Figure 1. Best Track analysis of Hurricane Karl. 1
Light Red=Category 1-2 Hurricane
Dark Red=Category 3-5 Hurricane
Karl formed from a tropical wave that pushed off the west coast of Africa between 13 and 14 September. (See Figure 2). A weak surface low developed along the wave axis the next day, but thunderstorm and shower activity remained too spotty to classify the low as a tropical entity.
Over the next 36 hours, convection began to increase around the periphery of the low pressure center, and at 06 UTC on 16 September, the National Hurricane Center classified the low as Tropical Depression Twelve, about 670 miles west-southwest of the Cape Verde Islands.2 Just six hours later, TD 12 had become sufficiently well organized to be categorized as Tropical Storm Kyle, the eleventh named storm of the 2004 Atlantic Hurricane Season.
Initial steering for Kyle was provided by a strong subtropical ridge entrenched north of the cyclone, which allowed it to move a little north of due westward for the first three days. By the evening of 18 September, Karl had strengthened a Category 1 hurricane with 70 kt (80 mph) surface winds. By 20 September, however, a large and powerful trough began to erode the subtropical ridge on the western side, allowing Karl to make a turn to the north (See Figure 3). At the same time, Karl strengthened into a powerful 125 kt (145 mph) Category 4 hurricane about 1025 miles east of the northern Leeward Islands.3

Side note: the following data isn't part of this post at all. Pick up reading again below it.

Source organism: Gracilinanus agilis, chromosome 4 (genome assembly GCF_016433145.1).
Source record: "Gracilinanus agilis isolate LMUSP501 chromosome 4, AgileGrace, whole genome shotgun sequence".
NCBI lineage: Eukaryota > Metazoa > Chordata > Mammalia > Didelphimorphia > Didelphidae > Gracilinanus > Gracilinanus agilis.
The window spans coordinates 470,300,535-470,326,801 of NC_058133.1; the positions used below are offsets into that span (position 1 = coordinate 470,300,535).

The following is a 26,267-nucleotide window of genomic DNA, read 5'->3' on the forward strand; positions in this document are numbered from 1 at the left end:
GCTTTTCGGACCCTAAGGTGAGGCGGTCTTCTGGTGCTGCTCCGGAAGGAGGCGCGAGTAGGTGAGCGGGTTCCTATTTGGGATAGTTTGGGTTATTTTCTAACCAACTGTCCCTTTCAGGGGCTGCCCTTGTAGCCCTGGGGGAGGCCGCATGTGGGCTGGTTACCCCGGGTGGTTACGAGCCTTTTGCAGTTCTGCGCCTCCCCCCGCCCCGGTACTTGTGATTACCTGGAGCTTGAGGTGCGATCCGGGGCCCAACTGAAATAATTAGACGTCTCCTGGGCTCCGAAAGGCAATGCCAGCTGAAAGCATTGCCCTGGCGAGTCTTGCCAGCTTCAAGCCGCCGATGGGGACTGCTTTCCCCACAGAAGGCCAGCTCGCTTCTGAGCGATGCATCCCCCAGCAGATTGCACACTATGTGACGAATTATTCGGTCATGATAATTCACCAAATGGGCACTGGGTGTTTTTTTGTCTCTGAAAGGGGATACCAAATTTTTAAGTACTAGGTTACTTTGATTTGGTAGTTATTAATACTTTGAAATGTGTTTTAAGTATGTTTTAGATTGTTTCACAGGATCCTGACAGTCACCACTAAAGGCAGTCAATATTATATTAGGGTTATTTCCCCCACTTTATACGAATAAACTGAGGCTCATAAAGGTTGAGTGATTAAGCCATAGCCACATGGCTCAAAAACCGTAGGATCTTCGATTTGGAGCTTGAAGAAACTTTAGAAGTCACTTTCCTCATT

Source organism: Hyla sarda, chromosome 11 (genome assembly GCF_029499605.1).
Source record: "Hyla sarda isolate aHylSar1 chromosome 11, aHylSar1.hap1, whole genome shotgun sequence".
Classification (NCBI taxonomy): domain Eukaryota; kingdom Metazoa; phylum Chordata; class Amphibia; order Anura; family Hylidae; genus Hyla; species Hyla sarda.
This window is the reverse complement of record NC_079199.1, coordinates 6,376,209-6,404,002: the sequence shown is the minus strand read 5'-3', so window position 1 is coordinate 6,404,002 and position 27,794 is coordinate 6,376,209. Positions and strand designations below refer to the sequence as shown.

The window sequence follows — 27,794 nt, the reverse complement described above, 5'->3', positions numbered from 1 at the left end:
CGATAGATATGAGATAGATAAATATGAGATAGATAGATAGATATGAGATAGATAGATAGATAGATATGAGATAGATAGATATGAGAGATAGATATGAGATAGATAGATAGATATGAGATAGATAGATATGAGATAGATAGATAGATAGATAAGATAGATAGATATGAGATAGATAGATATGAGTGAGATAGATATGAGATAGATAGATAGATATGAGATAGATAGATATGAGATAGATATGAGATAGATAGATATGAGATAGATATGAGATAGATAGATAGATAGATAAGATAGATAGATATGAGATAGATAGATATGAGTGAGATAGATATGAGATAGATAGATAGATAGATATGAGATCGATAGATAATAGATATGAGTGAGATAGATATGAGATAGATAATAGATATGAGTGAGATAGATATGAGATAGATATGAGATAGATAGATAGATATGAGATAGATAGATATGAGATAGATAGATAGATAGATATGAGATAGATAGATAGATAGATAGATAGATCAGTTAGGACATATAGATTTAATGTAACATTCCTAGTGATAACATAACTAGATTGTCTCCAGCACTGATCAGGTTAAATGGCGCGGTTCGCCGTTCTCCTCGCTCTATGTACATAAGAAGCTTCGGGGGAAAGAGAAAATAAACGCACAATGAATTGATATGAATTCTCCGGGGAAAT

Karl began to weaken shortly thereafter while moving into cooler Atlantic waters and an area of increasing shear. At 00 UTC on 25 September, Karl had lost tropical characteristics in the north Atlantic, but remained a formidable extratropical storm with surface winds near 55 kts (65 mph) as it headed towards Iceland and Norway from 26 to 28 September.
Figure 2. Surface Analysis valid 12Z on September 14, 2004. The Tropical Wave seen just off the African Coast will eventually develop in major hurricane Karl during the following days.4
Figure 3. 500 mb reanalysis valid 12Z September 21, 2004 showing a strong cold core low situated over the Canadian Maritimes, creating a weakness in the subtropical ridge to the southeast. Image courtesy of NCEP/NCAR Reanalysis team
Data, Images and Animations
+Explore and analyze gridded data of the hurricane using the GES-DISC Interactive Online Visualization and Analysis Infrastructure (Giovanni)
+Use Mirador or WHOM to obtain data provided by the GES DISC DAAC for a hurricane event.
+View animations and images of Hurricane Karl in the 2004 Past Hurricane Archive.
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MODIS Terra RGB using the MOD02HKM product. This image is of the swath data from Sept 21 at 1330 hrs. More images like this and parameters animation created from other datasets can be seen in our Archive Image Gallery for hurricane Karl
1. Image courtesy of the NOAA coastal Services Center Http://hurricane.csc.noaa.gov/hurricanes
2. Franklin, James. “Tropical Depression Twelve Advisory Number 1” 16 September 2004. http://www.nhc.noaa.gov/archive/2004/pub/al122004.public.001.shtml? (4 August 2006).
3. Pasch, Richard. “Hurricane Karl Advisory Number 19.” 21 September 2004. http://www.nhc.noaa.gov/archive/2004/pub/al122004.public.019.shtml? (4 August 2006).
4. Image Courtesy of Chris Burr at the NHC